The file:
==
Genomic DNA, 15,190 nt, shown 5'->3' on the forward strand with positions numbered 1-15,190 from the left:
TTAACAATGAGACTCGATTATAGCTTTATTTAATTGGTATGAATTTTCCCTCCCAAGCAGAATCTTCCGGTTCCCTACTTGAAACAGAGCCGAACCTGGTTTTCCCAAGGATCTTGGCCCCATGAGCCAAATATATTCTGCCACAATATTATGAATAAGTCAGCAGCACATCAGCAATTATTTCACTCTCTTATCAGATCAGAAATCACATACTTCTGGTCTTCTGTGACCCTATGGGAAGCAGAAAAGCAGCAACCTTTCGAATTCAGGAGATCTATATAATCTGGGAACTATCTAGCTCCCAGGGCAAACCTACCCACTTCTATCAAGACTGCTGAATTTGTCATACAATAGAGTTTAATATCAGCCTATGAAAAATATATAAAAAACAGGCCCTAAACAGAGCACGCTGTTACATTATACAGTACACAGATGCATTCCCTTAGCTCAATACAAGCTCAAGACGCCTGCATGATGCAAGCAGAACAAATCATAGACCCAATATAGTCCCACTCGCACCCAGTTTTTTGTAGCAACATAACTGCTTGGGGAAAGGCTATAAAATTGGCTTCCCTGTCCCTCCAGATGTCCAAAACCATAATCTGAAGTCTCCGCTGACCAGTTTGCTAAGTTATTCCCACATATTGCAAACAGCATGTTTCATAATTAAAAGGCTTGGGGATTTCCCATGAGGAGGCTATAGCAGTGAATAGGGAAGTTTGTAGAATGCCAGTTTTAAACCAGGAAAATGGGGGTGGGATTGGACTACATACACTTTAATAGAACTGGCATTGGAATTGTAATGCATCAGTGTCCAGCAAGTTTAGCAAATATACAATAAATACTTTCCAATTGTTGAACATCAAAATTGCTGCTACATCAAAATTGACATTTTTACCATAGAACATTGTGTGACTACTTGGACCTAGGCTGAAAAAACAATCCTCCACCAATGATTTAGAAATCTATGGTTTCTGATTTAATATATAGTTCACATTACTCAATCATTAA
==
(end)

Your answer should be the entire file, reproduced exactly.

Genomic DNA, 15,190 nt, shown 5'->3' on the forward strand with positions numbered 1-15,190 from the left:
TTAACAATGAGACTCGATTATAGCTTTATTTAATTGGTATGAATTTTCCCTCCCAAGCAGAATCTTCCGGTTCCCTACTTGAAACAGAGCCGAACCTGGTTTTCCCAAGGATCTTGGCCCCATGAGCCAAATATATTCTGCCACAATATTATGAATAAGTCAGCAGCACATCAGCAATTATTTCACTCTCTTATCAGATCAGAAATCACATACTTCTGGTCTTCTGTGACCCTATGGGAAGCAGAAAAGCAGCAACCTTTCGAATTCAGGAGATCTATATAATCTGGGAACTATCTAGCTCCCAGGGCAAACCTACCCACTTCTATCAAGACTGCTGAATTTGTCATACAATAGAGTTTAATATCAGCCTATGAAAAATATATAAAAAACAGGCCCTAAACAGAGCACGCTGTTACATTATACAGTACACAGATGCATTCCCTTAGCTCAATACAAGCTCAAGACGCCTGCATGATGCAAGCAGAACAAATCATAGACCCAATATAGTCCCACTCGCACCCAGTTTTTTGTAGCAACATAACTGCTTGGGGAAAGGCTATAAAATTGGCTTCCCTGTCCCTCCAGATGTCCAAAACCATAATCTGAAGTCTCCGCTGACCAGTTTGCTAAGTTATTCCCACATATTGCAAACAGCATGTTTCATAATTAAAAGGCTTGGGGATTTCCCATGAGGAGGCTATAGCAGTGAATAGGGAAGTTTGTAGAATGCCAGTTTTAAACCAGGAAAATGGGGGTGGGATTGGACTACATACACTTTAATAGAACTGGCATTGGAATTGTAATGCATCAGTGTCCAGCAAGTTTAGCAAATATACAATAAATACTTTCCAATTGTTGAACATCAAAATTGCTGCTACATCAAAATTGACATTTTTACCATAGAACATTGTGTGACTACTTGGACCTAGGCTGAAAAAACAATCCTCCACCAATGATTTAGAAATCTATGGTTTCTGATTTAATATATAGTTCACATTACTCAATCATTAA